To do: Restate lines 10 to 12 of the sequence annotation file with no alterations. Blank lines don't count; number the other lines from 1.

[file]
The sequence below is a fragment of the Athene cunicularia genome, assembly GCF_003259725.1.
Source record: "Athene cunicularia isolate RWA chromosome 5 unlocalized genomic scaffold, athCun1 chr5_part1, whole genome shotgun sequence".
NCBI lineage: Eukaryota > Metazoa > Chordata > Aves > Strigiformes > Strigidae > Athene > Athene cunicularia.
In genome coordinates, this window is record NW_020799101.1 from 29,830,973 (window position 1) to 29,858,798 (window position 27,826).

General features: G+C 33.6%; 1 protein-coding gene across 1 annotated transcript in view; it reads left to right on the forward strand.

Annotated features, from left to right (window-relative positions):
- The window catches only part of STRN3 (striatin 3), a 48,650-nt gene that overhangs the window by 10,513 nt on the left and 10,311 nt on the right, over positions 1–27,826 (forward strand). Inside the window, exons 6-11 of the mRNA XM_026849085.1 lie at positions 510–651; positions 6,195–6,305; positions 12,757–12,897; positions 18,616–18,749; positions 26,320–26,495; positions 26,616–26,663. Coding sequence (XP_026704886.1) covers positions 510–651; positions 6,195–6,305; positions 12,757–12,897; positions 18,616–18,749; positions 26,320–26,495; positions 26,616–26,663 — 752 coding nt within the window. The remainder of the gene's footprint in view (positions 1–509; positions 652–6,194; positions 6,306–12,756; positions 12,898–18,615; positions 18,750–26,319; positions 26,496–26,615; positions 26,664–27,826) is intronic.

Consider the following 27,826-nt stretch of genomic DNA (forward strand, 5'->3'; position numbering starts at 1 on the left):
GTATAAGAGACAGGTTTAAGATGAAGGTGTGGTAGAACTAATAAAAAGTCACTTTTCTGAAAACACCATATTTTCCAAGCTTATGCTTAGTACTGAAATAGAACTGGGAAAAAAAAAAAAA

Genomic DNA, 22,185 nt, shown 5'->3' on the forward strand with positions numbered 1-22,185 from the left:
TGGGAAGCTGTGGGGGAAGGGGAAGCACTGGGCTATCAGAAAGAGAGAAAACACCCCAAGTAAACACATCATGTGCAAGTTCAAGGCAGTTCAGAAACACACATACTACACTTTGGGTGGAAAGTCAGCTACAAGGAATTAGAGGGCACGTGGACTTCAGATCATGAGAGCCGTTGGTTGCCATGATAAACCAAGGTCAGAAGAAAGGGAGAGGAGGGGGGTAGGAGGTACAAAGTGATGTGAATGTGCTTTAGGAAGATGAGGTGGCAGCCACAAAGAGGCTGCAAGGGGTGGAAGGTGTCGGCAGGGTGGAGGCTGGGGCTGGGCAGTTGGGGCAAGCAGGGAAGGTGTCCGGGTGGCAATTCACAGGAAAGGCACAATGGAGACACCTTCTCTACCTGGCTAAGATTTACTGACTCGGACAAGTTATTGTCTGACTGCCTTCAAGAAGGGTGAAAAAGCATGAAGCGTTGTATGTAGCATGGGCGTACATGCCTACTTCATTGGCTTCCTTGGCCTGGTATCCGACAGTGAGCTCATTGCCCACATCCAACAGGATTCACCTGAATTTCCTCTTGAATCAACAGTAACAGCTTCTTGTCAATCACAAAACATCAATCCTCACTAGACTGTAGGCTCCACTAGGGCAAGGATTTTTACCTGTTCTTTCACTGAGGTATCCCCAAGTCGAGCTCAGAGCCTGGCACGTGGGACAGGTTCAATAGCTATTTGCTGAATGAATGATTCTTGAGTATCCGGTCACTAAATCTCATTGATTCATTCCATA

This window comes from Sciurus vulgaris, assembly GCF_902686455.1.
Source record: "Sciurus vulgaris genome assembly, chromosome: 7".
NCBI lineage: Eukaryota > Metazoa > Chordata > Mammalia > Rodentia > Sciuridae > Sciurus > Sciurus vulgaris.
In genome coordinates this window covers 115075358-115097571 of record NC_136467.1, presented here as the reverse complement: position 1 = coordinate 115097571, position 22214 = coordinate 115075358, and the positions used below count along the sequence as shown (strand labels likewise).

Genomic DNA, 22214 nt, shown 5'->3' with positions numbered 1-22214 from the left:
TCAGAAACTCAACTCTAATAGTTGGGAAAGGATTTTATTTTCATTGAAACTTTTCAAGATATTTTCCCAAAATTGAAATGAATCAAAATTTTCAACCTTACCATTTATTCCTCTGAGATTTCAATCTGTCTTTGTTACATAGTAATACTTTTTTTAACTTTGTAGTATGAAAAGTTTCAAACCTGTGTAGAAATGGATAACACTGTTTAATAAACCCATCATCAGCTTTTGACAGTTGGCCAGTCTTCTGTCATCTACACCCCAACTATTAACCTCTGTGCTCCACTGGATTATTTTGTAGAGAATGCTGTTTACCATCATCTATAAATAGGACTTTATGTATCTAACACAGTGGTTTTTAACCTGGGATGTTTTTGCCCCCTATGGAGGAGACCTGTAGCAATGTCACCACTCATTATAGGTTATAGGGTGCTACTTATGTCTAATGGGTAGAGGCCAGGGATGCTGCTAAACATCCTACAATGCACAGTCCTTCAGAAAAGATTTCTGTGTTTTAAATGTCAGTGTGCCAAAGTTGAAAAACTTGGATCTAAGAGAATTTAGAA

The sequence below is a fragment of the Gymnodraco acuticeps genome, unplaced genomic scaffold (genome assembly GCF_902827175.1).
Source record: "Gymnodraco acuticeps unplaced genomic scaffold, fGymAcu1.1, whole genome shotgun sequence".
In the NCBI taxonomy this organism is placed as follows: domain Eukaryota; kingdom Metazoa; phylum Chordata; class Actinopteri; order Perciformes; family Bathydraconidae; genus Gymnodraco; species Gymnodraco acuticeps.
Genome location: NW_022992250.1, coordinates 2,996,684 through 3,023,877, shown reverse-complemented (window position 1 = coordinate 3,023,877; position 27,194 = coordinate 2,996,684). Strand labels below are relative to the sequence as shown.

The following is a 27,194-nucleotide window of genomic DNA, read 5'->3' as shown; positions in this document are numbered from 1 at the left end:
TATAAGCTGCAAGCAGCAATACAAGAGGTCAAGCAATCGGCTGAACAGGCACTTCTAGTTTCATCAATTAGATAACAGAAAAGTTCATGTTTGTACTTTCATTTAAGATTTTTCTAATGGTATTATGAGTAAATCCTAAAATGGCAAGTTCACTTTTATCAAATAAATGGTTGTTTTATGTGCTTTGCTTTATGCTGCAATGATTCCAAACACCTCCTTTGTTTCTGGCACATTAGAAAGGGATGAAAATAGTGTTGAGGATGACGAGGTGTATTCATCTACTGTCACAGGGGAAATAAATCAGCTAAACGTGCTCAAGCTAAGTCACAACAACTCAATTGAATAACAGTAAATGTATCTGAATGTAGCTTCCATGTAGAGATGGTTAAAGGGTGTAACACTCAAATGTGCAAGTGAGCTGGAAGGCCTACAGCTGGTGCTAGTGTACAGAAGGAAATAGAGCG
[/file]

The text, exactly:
Genomic DNA, 22,185 nt, shown 5'->3' on the forward strand with positions numbered 1-22,185 from the left:
TGGGAAGCTGTGGGGGAAGGGGAAGCACTGGGCTATCAGAAAGAGAGAAAACACCCCAAGTAAACACATCATGTGCAAGTTCAAGGCAGTTCAGAAACACACATACTACACTTTGGGTGGAAAGTCAGCTACAAGGAATTAGAGGGCACGTGGACTTCAGATCATGAGAGCCGTTGGTTGCCATGATAAACCAAGGTCAGAAGAAAGGGAGAGGAGGGGGGTAGGAGGTACAAAGTGATGTGAATGTGCTTTAGGAAGATGAGGTGGCAGCCACAAAGAGGCTGCAAGGGGTGGAAGGTGTCGGCAGGGTGGAGGCTGGGGCTGGGCAGTTGGGGCAAGCAGGGAAGGTGTCCGGGTGGCAATTCACAGGAAAGGCACAATGGAGACACCTTCTCTACCTGGCTAAGATTTACTGACTCGGACAAGTTATTGTCTGACTGCCTTCAAGAAGGGTGAAAAAGCATGAAGCGTTGTATGTAGCATGGGCGTACATGCCTACTTCATTGGCTTCCTTGGCCTGGTATCCGACAGTGAGCTCATTGCCCACATCCAACAGGATTCACCTGAATTTCCTCTTGAATCAACAGTAACAGCTTCTTGTCAATCACAAAACATCAATCCTCACTAGACTGTAGGCTCCACTAGGGCAAGGATTTTTACCTGTTCTTTCACTGAGGTATCCCCAAGTCGAGCTCAGAGCCTGGCACGTGGGACAGGTTCAATAGCTATTTGCTGAATGAATGATTCTTGAGTATCCGGTCACTAAATCTCATTGATTCATTCCATA

This window comes from Sciurus vulgaris, assembly GCF_902686455.1.